[img=left]http://members.cox.net/clarknovak/lark.gif[/img=left]

                    Clark in San Diego
                    '63 F2/Lark Standard
                    http://studeblogger.blogspot.com

                    Clark in San Diego | '63 Standard (F2) "Barney" | http://studeblogger.blogspot.com

                    Comment


                    • #11
                      That Duraspark system was the worst. I had that setup on my '87 Wagoneer. Every so often the truck would just... shut off. I'd throw it in neutral and fire it back up again, but it was a pain. Sometimes I'd have to get out and whack the box a couple of times to get it sparking again. I replaced the control module a couple of times (Echlin parts, Hecho en Mexico) and she'd run great for a while and then crap out some more. Never did shake the gremlins off.


                      [img=left]http://members.cox.net/clarknovak/lark.gif[/img=left]

                      Clark in San Diego
                      '63 F2/Lark Standard
                      http://studeblogger.blogspot.com

                      Clark in San Diego | '63 Standard (F2) "Barney" | http://studeblogger.blogspot.com

                      Comment


                      • #12
                        my '64 Cruiser has the studebaker electronic module still under the hood although it has been converted back to points. The car belonged to the dealer till '94 when I bought it so I would guess that it didn't work out well. I've never tried hooking it back up, it is just kind of interesting to see it there.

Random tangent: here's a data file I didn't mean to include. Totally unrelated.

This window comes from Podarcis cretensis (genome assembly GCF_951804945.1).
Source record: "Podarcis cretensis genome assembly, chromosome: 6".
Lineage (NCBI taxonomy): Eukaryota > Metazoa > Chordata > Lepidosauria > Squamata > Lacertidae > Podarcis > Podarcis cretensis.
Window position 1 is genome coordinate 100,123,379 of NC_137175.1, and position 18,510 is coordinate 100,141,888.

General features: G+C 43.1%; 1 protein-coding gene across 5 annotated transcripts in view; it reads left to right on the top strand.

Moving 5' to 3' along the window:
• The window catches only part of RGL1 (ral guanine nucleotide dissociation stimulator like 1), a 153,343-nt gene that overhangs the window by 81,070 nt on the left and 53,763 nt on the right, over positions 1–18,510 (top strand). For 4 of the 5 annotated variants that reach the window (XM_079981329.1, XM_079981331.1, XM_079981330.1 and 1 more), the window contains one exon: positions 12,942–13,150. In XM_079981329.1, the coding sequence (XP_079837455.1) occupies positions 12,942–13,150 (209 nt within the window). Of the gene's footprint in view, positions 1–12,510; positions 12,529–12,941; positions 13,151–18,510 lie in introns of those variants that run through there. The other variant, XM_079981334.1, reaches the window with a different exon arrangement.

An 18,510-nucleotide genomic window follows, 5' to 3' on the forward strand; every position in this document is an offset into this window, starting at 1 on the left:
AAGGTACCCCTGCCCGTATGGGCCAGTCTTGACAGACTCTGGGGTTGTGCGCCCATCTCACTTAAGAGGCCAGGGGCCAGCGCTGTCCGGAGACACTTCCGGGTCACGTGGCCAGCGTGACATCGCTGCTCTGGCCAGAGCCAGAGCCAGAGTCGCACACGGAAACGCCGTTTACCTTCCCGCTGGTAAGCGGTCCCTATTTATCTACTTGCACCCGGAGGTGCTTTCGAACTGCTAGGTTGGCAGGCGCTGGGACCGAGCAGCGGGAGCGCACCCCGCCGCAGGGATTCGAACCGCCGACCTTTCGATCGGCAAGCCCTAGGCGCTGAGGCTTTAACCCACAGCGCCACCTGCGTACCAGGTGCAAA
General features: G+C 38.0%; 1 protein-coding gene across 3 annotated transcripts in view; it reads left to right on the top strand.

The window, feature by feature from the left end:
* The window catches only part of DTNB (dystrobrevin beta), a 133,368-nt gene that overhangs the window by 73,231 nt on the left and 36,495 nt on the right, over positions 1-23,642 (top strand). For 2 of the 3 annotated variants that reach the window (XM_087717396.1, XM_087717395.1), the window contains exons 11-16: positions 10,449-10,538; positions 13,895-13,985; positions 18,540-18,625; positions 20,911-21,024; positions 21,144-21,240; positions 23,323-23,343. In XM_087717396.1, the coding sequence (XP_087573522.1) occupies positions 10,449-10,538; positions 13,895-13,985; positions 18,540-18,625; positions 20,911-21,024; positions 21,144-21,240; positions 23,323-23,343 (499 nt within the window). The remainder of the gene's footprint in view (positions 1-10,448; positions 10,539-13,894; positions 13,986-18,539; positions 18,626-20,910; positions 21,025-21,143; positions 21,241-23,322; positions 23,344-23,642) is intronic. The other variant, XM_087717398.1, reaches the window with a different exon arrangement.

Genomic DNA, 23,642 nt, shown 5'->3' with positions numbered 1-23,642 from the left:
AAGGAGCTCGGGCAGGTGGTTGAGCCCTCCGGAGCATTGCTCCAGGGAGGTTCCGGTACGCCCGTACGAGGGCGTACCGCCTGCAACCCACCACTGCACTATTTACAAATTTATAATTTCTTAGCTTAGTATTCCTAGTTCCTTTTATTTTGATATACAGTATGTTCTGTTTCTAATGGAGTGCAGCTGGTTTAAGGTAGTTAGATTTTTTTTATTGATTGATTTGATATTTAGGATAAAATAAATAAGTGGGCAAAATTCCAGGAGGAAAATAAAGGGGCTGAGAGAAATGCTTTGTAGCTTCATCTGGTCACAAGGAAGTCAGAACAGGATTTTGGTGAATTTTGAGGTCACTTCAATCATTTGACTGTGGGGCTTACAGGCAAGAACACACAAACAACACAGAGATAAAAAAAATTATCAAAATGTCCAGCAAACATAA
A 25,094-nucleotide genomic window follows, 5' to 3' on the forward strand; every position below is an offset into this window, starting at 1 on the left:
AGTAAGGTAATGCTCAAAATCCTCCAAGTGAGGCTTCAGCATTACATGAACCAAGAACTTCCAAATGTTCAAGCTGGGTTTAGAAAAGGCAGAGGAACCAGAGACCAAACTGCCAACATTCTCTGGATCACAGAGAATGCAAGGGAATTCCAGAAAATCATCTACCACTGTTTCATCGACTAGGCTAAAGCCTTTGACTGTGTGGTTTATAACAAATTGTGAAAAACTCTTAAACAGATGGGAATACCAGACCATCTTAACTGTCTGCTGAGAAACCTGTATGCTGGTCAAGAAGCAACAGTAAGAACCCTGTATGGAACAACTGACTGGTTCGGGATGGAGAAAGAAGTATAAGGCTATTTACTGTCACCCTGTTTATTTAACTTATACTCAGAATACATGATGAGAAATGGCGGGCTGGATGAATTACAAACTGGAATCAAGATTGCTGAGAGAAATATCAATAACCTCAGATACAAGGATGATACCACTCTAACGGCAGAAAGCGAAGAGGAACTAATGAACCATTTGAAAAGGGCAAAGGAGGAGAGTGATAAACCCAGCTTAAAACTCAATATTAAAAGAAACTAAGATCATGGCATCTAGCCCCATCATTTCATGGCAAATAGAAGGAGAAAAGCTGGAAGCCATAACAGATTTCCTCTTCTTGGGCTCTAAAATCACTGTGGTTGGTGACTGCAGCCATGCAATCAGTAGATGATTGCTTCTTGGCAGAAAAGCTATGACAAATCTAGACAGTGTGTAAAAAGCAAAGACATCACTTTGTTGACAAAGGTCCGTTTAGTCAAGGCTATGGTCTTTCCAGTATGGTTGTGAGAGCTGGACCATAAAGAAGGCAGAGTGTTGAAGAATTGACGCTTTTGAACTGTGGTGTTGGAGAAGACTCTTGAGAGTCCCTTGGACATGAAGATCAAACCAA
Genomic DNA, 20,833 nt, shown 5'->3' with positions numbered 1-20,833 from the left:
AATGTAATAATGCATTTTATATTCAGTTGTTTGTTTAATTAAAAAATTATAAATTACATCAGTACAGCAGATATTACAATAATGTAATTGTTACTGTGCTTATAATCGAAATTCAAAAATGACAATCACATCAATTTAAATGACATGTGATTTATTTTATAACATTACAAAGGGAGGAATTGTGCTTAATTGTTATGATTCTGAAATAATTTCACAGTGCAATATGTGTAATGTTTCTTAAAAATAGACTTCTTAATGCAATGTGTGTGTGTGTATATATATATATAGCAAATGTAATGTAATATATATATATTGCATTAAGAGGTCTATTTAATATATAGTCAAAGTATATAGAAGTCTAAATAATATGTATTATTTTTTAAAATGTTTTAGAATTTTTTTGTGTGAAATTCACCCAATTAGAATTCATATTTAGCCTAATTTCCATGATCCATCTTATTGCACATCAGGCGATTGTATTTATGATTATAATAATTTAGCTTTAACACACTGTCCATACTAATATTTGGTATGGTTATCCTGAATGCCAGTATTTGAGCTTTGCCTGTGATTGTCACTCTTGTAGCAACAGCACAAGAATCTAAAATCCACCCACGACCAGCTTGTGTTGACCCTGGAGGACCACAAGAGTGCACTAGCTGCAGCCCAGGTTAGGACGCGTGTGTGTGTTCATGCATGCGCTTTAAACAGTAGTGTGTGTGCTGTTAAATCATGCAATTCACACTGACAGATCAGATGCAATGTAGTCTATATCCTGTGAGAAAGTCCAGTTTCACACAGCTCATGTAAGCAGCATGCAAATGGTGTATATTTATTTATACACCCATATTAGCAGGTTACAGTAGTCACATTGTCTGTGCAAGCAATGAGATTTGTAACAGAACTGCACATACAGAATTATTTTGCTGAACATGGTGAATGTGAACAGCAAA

Rob

                        Comment


                        • #13
                          my '64 Cruiser has the studebaker electronic module still under the hood although it has been converted back to points. The car belonged to the dealer till '94 when I bought it so I would guess that it didn't work out well. I've never tried hooking it back up, it is just kind of interesting to see it there.
                          Rob

                          Comment


                          • #14
                            in my experience, the "electronic" breaker points are worth having. I have had several different makes of cars with 'em and have no complaints. The rest of the electronics seem to have a built-in self-destruct mode. The Chrysler Lean-Burn system would have to be among the worst under-performing systems. Didn't last long, either.
                            /H

                            Comment


                            • #15
                              in my experience, the "electronic" breaker points are worth having. I have had several different makes of cars with 'em and have no complaints. The rest of the electronics seem to have a built-in self-destruct mode. The Chrysler Lean-Burn system would have to be among the worst under-performing systems. Didn't last long, either.
                              /H

                              Comment